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In a superconductor I have read that the energy gap can be defined as the energy difference between the ground state and the virtual excitations of the system. Is this the energy required to form a cooper pair?

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In a superconductor (in BCS theory, at the very least), the ground state exists of a condensate of Cooper pairs (and regular unpaired electrons). The first excited state is the state where one of these Cooper pairs is broken up into two regular unpaired electrons. Hence, rather than the energy to make a pair, it is the energy needed to break up a the first Cooper pair.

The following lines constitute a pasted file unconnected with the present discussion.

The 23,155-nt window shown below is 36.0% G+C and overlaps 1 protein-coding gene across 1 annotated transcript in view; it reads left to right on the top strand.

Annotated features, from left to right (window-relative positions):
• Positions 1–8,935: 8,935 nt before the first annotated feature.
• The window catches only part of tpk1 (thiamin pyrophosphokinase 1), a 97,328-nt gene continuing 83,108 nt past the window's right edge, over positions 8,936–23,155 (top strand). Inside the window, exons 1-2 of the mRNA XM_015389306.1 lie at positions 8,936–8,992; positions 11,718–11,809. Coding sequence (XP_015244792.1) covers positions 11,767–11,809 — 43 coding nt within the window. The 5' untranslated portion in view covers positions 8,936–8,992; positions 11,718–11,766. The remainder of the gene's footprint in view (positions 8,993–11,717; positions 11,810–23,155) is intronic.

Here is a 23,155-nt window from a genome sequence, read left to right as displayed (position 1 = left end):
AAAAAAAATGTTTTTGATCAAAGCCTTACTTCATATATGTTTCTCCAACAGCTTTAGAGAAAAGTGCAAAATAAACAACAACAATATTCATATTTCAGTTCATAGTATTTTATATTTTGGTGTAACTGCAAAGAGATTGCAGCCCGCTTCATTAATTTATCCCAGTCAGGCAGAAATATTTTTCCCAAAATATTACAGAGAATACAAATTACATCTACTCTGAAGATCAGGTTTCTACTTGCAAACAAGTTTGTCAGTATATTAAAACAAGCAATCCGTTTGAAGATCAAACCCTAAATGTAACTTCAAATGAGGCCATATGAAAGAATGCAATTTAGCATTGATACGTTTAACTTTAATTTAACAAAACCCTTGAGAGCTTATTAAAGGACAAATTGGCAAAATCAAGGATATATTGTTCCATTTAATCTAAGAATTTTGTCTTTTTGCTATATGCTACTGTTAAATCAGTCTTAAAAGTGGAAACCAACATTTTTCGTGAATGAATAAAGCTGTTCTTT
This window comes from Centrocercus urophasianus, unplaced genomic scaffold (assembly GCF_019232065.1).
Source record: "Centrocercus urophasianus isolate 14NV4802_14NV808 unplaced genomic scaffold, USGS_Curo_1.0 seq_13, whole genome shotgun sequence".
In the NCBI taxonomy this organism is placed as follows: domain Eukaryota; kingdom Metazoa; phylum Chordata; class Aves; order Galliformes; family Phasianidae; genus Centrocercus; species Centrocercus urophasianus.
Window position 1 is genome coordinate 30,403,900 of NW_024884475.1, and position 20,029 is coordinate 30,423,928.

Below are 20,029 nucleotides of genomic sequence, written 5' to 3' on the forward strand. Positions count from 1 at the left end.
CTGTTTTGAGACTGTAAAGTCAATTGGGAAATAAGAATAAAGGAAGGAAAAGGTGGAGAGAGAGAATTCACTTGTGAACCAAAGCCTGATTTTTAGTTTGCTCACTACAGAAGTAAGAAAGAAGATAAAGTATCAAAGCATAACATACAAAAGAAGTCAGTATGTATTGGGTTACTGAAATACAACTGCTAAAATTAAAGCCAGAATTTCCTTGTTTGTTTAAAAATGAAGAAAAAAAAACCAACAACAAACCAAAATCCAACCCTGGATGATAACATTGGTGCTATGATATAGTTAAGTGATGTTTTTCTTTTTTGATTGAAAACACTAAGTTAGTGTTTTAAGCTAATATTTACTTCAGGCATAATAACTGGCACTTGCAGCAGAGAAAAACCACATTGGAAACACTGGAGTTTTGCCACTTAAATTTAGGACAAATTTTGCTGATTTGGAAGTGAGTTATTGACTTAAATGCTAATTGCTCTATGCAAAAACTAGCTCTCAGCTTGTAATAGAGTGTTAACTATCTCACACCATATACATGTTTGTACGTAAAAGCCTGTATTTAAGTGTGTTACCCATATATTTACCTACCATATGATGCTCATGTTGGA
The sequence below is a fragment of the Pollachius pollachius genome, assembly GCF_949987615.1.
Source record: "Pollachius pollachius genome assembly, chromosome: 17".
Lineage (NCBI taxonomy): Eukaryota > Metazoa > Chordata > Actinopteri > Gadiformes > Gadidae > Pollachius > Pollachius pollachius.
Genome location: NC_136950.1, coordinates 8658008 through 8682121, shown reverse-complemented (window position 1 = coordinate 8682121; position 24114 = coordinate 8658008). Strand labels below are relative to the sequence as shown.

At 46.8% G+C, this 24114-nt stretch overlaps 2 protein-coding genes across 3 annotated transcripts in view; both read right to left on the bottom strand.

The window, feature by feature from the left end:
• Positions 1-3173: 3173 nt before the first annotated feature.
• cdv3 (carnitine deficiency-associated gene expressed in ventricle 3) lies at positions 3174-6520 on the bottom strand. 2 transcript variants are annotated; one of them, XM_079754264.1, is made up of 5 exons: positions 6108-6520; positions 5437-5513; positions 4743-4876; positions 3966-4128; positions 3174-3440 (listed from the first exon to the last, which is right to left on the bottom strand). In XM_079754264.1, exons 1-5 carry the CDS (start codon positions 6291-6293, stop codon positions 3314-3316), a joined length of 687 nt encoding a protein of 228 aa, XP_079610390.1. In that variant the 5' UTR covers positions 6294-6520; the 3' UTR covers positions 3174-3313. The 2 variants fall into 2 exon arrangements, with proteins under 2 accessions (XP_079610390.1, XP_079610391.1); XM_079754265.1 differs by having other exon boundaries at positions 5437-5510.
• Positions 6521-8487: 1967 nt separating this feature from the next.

In case you're studying superconductivity at a QFT level: This is precisely the content of the Bogoliubov transformation of the BCS Hamiltonian: rather than study the Hamiltonian in terms of the electron creation and annihilation operators $\hat a_k$ and $\hat a_k^\dagger$, one can define new fields $\alpha_k$ and $\alpha_k^\dagger$, where the creation operator $\alpha_k^\dagger$ exactly creates a broken up electron pair.

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This answer is correct enough as far as I understand BCS Theory :-) –  user17581 Jan 17 '13 at 23:04
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